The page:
Back to School Costs

Back to School Costs

Back to School Costs

Annual ILCU back to school survey shows cost of sending child to secondary school now averaging €1,500

  • Parents now spending €1,491 per secondary school child – up €24 on last year
  • At primary school level, spending has increased by €63
  • Back to school costs still a challenge for parents with 63% of parents finding it a financial burden
  • A quarter of parents (24%) are getting into debt to cover the costs of back to school with 21% having debts over €500
  • The average debt parents find themselves in is €336
  • 65% of parents believe that schools don’t do enough to help keep the costs of going back to school down
  • 71% of schools still seeking a “voluntary contribution”
  • 65% of parents say that that home-schooling and lockdowns had a negative effect on their child’s overall educational performance

 
Despite the pandemic lockdowns and children being home schooled for the early part of the year, back to school spending is already on the minds of parents as they prepare for the new school year. The latest Irish League of Credit Unions (ILCU) survey on back to school costs shows the overall spend on school items is up for both primary and secondary schools. The cost of sending a child to primary school this coming year is just shy of €1,200 at €1,186, up €63 on last year, while parents of secondary school children can expect to pay an average of €1,491, up from €1,467 last year.

School books once again top the list this year as the most expensive item for parents of secondary school children at €211, up from €196 last year.  Extracurricular activities are the top cost for primary school parents at €178, up from €167 last year. Spending on gym gear/sports equipment has increased for both primary school (€77, up €15 from 2020) and secondary school (€121, up €11 from 2020). Significantly, 43% of parents say they will have to deny their children new gym gear, a sharp increase of 16% from 2020. Parents also reported that 71% of schools are still seeking so called ‘voluntary contributions’.

Funding back to school continues to be a challenge for parents with 63% of parents saying that covering the cost of back to school is a financial burden. Nearly a quarter of respondents (24%) are getting into debt to cover the costs of back to school. Of these, three quarters have debts of over €200 with 21% having debts over €500. The average debt parents find themselves incurring is €336 which encouragingly is down €61 on last year’s figure.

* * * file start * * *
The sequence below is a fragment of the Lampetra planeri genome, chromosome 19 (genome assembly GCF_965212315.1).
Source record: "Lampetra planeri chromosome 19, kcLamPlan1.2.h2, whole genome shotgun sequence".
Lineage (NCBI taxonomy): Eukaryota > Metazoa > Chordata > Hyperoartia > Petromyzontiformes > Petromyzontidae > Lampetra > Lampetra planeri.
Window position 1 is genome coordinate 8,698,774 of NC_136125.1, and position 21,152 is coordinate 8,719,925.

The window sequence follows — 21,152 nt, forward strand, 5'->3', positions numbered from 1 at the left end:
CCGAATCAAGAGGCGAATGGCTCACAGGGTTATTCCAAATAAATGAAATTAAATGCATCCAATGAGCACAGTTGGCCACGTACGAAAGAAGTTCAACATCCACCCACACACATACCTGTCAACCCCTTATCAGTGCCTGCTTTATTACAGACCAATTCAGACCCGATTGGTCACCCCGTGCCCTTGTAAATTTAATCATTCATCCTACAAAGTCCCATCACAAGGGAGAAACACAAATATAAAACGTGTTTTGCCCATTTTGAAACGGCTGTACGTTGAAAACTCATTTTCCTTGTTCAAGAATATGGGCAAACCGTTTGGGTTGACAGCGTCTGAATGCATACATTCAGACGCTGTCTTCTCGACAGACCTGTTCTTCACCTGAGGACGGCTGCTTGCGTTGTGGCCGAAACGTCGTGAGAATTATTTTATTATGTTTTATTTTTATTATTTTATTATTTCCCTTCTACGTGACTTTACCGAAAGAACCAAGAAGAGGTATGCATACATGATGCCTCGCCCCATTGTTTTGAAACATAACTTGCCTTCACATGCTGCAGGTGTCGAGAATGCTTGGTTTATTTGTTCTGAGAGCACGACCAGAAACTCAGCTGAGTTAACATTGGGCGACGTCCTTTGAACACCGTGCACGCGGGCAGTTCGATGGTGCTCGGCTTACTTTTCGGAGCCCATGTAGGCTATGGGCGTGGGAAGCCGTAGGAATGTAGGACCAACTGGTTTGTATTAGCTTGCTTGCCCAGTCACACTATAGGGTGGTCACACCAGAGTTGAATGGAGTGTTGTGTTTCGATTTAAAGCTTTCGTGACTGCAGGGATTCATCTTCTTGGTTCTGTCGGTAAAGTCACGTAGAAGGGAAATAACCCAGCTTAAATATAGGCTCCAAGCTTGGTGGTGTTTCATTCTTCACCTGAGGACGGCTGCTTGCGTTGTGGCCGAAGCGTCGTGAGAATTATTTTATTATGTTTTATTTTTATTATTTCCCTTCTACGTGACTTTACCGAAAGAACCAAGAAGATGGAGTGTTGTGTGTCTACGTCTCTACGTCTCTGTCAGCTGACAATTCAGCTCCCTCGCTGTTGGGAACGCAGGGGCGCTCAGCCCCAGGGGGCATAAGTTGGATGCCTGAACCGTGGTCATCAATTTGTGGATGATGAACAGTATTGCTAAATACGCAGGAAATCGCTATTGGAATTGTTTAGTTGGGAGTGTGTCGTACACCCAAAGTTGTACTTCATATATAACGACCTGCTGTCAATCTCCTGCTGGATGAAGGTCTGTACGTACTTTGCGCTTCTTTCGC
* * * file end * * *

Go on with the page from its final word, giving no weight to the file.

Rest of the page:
Over two thirds (68%) of Irish parents said they use their monthly income to pay for back to school costs, followed by savings at 36%. Unsurprisingly, the number of parents using savings is up 2% from 2020, possibly due to reduced spending during the lockdown. Those relying on their credit card to pay for back to school costs is also slightly down at 17%, a reduction of 3%. However, the number of Dublin parents relying on their credit card for back to school purchases is worryingly high at 31%.  A credit union loan is the preferred choice of 5% of parents, while 3% are still turning to moneylenders. 14% of parents rely on the state’s Back to School allowance, up 1% from last year.

This year’s survey also revealed that 68% of parent’s now shop online for school supplies, a rise of 2% from 2020, with respondent’s citing convenience (61%) as the main reason for doing so.

Impacts of COVID-19 – Home-schooling and Lockdowns
For the second year running, the ILCU survey also looked at the impact and concerns brought about by the COVID-19 pandemic.